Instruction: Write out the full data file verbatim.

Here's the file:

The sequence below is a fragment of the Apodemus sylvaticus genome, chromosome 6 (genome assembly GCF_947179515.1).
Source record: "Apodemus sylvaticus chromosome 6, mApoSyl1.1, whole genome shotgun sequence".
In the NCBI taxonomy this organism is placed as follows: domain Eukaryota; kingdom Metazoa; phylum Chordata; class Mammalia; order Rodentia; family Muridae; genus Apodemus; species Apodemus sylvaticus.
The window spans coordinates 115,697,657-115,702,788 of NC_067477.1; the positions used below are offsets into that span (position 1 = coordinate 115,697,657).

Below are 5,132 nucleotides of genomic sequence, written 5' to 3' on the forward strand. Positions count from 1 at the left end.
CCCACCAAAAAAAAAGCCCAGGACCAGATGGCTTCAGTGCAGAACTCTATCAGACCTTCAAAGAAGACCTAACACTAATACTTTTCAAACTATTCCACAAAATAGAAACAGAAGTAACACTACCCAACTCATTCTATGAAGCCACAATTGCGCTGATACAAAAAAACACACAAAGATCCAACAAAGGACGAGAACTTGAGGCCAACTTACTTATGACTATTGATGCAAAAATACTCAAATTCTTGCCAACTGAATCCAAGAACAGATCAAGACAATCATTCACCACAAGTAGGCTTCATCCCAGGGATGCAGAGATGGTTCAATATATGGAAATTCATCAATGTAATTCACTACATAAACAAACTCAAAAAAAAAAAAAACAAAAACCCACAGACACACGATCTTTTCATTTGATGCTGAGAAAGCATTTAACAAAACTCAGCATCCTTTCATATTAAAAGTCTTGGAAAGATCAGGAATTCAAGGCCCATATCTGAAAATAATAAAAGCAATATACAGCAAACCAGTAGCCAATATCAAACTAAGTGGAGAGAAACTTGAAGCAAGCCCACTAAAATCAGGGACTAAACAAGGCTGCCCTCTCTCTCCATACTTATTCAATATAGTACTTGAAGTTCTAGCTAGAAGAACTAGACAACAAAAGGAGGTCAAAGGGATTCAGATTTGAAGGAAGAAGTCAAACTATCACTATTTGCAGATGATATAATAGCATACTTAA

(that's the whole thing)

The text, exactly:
The sequence below is a fragment of the Apodemus sylvaticus genome, chromosome 6 (genome assembly GCF_947179515.1).
Source record: "Apodemus sylvaticus chromosome 6, mApoSyl1.1, whole genome shotgun sequence".
In the NCBI taxonomy this organism is placed as follows: domain Eukaryota; kingdom Metazoa; phylum Chordata; class Mammalia; order Rodentia; family Muridae; genus Apodemus; species Apodemus sylvaticus.
The window spans coordinates 115,697,657-115,702,788 of NC_067477.1; the positions used below are offsets into that span (position 1 = coordinate 115,697,657).

Below are 5,132 nucleotides of genomic sequence, written 5' to 3' on the forward strand. Positions count from 1 at the left end.
CCCACCAAAAAAAAAGCCCAGGACCAGATGGCTTCAGTGCAGAACTCTATCAGACCTTCAAAGAAGACCTAACACTAATACTTTTCAAACTATTCCACAAAATAGAAACAGAAGTAACACTACCCAACTCATTCTATGAAGCCACAATTGCGCTGATACAAAAAAACACACAAAGATCCAACAAAGGACGAGAACTTGAGGCCAACTTACTTATGACTATTGATGCAAAAATACTCAAATTCTTGCCAACTGAATCCAAGAACAGATCAAGACAATCATTCACCACAAGTAGGCTTCATCCCAGGGATGCAGAGATGGTTCAATATATGGAAATTCATCAATGTAATTCACTACATAAACAAACTCAAAAAAAAAAAAAACAAAAACCCACAGACACACGATCTTTTCATTTGATGCTGAGAAAGCATTTAACAAAACTCAGCATCCTTTCATATTAAAAGTCTTGGAAAGATCAGGAATTCAAGGCCCATATCTGAAAATAATAAAAGCAATATACAGCAAACCAGTAGCCAATATCAAACTAAGTGGAGAGAAACTTGAAGCAAGCCCACTAAAATCAGGGACTAAACAAGGCTGCCCTCTCTCTCCATACTTATTCAATATAGTACTTGAAGTTCTAGCTAGAAGAACTAGACAACAAAAGGAGGTCAAAGGGATTCAGATTTGAAGGAAGAAGTCAAACTATCACTATTTGCAGATGATATAATAGCATACTTAA